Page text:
Playwright Howard Brenton takes us back to the days of King James when he goes in search of trying to find out what really went on with Henry VIII and Anne Boleyn when she became his 2nd queen. The ghost of Anne Boleyn takes us back years to the entanglement among Cardinal Wolsey, Thomas Cromwell and the reformation participants.
You may recall from school days how Henry had six wives. In order they are said to have divorced, beheaded, survived, died, beheaded, survived. Henry was immersed in trying to cast off his first wife so that he might wed Anne Boleyn. But it was the days of the Catholic Church as the state church of England. The Pope wasn’t inclined to grant an annulment, so what’s a monarch to do? With the advice of some supporters he accepts the idea that since he is king of England, he should serve as chief executive of the church in England, not a Pope sitting in a foreign country.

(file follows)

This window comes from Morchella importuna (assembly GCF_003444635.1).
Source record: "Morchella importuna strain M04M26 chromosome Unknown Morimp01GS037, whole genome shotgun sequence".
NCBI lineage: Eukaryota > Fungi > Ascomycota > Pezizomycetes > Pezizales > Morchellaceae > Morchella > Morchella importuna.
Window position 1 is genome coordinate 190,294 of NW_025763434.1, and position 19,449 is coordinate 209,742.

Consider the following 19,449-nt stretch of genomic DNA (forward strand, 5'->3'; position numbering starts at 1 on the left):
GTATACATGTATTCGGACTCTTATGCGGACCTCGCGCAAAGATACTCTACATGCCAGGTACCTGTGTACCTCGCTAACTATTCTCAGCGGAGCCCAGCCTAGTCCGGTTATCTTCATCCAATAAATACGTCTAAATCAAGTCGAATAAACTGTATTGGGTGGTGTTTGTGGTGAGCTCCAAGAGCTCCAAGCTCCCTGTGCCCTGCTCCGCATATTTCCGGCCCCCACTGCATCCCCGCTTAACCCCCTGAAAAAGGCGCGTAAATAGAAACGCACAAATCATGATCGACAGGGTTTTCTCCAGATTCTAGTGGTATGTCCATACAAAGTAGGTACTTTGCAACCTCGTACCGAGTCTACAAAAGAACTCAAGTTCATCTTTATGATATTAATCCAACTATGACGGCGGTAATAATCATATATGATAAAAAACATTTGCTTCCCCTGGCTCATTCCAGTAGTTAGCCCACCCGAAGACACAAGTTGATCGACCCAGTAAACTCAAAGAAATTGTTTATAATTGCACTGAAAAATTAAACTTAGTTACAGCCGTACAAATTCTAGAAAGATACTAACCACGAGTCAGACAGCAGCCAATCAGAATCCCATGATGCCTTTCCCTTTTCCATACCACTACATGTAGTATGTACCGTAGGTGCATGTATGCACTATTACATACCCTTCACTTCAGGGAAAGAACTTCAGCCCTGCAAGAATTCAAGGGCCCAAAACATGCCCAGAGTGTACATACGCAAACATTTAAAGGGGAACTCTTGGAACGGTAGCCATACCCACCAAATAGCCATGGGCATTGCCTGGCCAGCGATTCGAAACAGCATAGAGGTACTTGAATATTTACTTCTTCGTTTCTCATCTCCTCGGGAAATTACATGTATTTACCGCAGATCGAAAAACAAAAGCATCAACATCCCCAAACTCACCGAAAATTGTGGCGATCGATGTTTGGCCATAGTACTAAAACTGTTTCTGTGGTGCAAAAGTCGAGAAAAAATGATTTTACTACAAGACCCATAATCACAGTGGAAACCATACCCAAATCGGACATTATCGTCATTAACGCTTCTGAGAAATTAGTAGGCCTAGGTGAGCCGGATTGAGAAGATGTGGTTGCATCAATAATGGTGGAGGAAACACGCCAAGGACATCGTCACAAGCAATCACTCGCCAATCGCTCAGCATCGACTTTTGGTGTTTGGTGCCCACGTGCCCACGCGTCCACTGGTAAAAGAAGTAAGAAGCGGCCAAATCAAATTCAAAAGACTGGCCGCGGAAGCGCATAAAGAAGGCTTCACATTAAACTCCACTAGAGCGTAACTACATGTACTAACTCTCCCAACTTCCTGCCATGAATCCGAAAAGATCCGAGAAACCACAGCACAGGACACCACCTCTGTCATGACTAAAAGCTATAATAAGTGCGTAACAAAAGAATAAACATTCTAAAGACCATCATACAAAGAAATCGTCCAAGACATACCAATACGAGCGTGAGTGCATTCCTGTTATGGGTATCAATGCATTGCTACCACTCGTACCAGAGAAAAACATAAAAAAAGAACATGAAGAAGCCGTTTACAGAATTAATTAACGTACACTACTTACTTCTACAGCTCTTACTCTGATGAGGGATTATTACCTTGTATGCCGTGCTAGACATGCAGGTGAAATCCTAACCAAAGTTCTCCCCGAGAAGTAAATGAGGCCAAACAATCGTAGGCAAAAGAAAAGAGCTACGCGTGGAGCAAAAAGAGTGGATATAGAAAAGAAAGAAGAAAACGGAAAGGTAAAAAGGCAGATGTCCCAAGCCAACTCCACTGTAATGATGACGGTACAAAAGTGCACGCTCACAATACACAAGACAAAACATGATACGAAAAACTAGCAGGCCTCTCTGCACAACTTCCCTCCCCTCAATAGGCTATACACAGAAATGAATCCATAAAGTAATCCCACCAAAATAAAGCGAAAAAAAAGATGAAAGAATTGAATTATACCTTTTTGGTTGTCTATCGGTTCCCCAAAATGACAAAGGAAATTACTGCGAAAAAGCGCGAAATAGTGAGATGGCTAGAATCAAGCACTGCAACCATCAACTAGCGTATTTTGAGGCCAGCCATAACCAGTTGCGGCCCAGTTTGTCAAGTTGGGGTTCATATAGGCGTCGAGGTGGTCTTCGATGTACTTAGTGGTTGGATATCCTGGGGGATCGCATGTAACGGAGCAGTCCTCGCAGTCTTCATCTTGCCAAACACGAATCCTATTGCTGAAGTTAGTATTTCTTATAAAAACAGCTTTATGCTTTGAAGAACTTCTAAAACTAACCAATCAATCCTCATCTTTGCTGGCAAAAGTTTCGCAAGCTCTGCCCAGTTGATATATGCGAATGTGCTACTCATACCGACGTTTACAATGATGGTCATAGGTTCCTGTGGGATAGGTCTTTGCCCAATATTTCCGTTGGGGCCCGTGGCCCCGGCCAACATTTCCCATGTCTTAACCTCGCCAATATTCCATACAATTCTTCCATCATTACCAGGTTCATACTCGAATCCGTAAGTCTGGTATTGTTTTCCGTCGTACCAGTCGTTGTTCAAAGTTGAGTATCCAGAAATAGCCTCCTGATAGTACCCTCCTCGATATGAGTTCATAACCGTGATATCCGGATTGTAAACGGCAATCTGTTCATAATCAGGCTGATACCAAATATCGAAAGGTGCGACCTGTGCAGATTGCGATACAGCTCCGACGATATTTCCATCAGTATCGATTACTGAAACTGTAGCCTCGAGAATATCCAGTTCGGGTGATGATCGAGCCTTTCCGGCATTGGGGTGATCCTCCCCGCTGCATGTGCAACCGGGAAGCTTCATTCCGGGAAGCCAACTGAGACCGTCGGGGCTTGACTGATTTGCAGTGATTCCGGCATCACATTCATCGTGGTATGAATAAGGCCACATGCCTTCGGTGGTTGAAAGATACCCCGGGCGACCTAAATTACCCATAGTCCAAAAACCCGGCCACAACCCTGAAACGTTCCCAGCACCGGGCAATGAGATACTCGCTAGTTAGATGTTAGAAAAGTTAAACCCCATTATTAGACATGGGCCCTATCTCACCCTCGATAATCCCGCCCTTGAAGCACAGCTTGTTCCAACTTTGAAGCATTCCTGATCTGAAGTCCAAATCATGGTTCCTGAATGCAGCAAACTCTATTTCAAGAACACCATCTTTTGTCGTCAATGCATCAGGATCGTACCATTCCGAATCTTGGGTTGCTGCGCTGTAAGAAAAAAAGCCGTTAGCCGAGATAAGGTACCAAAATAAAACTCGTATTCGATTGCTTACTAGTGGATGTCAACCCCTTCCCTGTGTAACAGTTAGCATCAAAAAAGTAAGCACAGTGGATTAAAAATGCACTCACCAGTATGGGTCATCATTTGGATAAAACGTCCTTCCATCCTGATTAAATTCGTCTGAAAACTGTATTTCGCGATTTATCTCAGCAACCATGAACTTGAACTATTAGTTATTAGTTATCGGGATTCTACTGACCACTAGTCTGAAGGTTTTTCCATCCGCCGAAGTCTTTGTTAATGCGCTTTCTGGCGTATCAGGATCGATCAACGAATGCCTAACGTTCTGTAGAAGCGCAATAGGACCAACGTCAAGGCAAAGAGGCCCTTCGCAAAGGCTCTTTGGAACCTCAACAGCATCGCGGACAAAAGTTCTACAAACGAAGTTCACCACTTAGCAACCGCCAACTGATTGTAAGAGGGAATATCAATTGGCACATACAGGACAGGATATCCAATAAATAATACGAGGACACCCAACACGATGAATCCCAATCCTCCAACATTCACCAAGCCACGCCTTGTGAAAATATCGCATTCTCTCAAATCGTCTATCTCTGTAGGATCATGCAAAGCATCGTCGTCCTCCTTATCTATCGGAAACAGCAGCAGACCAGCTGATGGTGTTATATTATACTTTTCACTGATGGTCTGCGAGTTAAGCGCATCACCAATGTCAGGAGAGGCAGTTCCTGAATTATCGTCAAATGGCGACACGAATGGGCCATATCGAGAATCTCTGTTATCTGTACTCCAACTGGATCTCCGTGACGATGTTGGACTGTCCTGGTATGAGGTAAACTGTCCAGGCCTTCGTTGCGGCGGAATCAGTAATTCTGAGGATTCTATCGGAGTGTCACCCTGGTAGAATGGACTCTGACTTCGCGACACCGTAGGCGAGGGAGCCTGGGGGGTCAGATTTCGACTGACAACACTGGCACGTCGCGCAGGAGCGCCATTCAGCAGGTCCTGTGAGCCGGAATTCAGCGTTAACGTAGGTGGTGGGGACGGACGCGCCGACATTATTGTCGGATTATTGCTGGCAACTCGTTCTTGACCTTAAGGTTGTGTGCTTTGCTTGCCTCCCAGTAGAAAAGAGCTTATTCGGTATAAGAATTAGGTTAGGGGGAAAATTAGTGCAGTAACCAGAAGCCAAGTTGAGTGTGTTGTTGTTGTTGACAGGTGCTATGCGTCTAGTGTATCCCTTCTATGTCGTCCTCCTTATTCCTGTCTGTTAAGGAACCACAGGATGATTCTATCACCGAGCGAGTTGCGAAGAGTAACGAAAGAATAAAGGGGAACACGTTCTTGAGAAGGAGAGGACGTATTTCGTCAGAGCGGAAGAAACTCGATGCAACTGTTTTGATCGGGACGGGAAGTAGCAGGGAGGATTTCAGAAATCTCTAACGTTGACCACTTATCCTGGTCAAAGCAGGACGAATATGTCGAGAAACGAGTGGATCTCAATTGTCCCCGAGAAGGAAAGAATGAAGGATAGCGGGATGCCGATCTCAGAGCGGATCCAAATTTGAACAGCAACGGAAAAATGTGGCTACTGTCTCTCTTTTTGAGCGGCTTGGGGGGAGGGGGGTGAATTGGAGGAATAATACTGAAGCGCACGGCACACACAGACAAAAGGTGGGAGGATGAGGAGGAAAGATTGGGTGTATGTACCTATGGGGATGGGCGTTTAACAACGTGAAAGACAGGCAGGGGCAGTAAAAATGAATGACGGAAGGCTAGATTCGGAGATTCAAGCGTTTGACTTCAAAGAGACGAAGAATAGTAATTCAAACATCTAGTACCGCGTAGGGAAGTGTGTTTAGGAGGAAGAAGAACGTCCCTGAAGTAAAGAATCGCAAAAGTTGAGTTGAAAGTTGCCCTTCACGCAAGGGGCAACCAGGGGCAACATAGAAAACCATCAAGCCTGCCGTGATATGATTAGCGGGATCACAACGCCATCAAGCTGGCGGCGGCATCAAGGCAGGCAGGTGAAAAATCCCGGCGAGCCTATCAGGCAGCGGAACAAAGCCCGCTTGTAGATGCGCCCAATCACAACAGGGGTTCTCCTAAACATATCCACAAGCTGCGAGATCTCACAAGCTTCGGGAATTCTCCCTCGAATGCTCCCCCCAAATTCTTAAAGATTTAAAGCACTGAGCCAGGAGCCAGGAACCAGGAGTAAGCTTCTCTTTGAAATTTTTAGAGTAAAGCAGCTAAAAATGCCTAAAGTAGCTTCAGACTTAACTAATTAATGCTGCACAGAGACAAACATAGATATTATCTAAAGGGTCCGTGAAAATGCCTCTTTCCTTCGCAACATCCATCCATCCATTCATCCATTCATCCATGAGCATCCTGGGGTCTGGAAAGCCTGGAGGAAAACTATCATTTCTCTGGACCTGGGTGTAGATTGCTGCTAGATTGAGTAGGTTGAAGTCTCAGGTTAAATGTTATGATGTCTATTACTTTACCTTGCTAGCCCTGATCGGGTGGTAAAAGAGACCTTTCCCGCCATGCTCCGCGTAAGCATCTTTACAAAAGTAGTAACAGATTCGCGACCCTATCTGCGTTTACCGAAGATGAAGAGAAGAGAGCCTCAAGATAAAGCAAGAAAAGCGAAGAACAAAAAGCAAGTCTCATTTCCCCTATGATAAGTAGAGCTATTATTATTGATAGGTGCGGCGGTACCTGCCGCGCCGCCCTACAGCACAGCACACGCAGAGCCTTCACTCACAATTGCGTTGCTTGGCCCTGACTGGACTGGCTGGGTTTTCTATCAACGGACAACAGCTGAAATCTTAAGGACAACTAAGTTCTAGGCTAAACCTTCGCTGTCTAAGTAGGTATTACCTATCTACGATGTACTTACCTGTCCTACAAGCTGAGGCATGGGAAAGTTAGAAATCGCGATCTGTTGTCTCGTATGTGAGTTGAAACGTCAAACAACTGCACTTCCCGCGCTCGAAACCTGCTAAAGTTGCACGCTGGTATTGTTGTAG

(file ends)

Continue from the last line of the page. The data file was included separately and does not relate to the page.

And so the story winds around as Wolsey and Cromwell try to undercut one another. We also get to meet William Tyndale who had translated a lot of the old testament to an English version. He never really finished the job and he lost his head as well. And this was before the King James version some years later.
A cast of ten high energy players, appear in 24 roles. Brooke Owens is Anne, and both Kings, Henry VIII and James I are played by Brian Hatch. Under the direction of Richard Garner, the players are in spot-on costumes as we’re used to in Shakespearian productions.
While we may know the outcome of Anne’s 3-year marriage, we may not have recalled that Henry was so bereft at her death that he waited an entire day before marrying Jane Seymour, in the hope that she’d bring a male heir into his empire.
It is a very well done production in a comfortable venue that is easy to get you, with plenty of adjacent parking. The location is right on Peachtree in the Invesco Building. More info available online at syncrotheatre.com